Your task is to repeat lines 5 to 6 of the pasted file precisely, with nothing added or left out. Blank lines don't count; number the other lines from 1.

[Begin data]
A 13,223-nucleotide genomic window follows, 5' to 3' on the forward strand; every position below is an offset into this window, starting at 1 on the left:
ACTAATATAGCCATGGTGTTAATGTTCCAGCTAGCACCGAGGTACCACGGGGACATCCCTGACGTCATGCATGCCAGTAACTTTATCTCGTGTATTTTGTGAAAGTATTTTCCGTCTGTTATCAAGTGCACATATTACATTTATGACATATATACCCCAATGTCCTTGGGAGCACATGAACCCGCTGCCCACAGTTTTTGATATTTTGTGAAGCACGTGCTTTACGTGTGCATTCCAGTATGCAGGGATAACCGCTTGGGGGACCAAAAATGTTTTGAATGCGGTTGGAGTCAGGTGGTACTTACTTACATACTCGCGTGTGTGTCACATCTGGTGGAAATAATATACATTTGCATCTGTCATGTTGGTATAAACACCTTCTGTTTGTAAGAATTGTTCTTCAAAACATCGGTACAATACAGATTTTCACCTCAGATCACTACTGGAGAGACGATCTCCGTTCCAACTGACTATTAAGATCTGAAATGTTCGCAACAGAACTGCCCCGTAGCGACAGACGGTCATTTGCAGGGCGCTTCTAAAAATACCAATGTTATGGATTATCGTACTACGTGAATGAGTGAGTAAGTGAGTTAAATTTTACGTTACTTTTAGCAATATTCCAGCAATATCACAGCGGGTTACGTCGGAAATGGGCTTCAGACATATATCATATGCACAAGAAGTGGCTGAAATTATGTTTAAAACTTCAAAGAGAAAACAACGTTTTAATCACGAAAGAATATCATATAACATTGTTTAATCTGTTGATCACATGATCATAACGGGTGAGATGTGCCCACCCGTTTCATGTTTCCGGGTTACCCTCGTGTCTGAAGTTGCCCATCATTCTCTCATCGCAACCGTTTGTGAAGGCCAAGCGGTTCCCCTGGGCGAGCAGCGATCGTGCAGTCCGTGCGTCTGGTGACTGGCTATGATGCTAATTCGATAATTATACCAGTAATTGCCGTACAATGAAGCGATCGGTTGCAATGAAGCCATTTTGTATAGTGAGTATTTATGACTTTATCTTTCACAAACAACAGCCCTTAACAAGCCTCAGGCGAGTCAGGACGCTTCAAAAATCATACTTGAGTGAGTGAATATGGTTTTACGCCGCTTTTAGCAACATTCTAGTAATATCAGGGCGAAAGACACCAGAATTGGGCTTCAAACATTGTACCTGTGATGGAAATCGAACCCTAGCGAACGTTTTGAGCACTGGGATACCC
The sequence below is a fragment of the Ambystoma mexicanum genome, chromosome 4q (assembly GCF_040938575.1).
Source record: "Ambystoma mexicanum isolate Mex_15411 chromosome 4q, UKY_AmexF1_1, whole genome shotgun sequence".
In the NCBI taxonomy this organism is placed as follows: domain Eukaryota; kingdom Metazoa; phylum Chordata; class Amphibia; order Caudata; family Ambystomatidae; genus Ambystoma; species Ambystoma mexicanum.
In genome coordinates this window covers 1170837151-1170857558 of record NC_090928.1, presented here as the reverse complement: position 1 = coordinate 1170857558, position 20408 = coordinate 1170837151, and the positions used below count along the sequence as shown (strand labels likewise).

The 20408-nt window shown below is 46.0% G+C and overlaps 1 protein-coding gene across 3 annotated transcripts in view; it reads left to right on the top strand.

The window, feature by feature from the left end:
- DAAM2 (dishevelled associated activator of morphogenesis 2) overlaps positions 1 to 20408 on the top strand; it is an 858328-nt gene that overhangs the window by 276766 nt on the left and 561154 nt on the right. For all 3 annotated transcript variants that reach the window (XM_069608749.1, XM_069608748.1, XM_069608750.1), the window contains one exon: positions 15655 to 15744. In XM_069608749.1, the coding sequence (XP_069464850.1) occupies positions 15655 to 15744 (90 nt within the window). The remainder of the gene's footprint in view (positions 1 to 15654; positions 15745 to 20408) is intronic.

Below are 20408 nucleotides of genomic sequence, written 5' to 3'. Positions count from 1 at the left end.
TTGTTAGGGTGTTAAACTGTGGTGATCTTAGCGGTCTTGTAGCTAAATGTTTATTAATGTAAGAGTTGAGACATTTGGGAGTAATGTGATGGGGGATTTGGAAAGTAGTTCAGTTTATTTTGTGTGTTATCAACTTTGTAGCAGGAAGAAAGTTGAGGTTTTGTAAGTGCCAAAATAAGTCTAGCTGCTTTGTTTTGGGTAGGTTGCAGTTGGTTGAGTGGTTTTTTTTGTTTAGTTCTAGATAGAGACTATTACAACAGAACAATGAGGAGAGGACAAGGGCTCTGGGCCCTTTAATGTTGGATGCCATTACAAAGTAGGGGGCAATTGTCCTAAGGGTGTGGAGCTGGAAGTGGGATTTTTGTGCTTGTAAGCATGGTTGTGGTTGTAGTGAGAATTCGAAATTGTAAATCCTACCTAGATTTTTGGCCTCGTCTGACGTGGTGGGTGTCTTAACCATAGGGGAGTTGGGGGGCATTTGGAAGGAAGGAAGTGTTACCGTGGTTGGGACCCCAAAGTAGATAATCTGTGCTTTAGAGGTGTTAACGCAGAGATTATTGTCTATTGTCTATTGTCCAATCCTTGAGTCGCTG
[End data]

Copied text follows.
In the NCBI taxonomy this organism is placed as follows: domain Eukaryota; kingdom Metazoa; phylum Chordata; class Amphibia; order Caudata; family Ambystomatidae; genus Ambystoma; species Ambystoma mexicanum.
In genome coordinates this window covers 1170837151-1170857558 of record NC_090928.1, presented here as the reverse complement: position 1 = coordinate 1170857558, position 20408 = coordinate 1170837151, and the positions used below count along the sequence as shown (strand labels likewise).